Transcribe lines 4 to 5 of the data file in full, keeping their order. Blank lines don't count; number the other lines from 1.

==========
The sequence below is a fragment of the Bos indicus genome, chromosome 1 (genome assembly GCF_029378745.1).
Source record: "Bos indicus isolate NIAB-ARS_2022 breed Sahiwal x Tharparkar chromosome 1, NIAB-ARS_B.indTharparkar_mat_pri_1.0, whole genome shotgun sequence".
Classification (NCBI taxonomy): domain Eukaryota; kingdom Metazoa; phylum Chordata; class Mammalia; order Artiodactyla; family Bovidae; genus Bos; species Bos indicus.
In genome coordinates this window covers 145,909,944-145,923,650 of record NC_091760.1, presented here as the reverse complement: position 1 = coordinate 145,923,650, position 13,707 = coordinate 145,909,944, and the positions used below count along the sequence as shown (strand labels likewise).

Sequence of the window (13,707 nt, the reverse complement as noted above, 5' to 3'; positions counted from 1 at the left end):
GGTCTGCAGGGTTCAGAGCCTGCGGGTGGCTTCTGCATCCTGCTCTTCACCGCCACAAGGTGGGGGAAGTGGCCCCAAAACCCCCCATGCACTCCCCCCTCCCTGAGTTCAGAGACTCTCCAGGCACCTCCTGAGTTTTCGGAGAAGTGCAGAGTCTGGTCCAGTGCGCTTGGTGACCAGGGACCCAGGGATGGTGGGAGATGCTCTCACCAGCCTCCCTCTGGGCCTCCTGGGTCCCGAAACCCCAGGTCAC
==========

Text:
In genome coordinates this window covers 145,909,944-145,923,650 of record NC_091760.1, presented here as the reverse complement: position 1 = coordinate 145,923,650, position 13,707 = coordinate 145,909,944, and the positions used below count along the sequence as shown (strand labels likewise).

Sequence of the window (13,707 nt, the reverse complement as noted above, 5' to 3'; positions counted from 1 at the left end):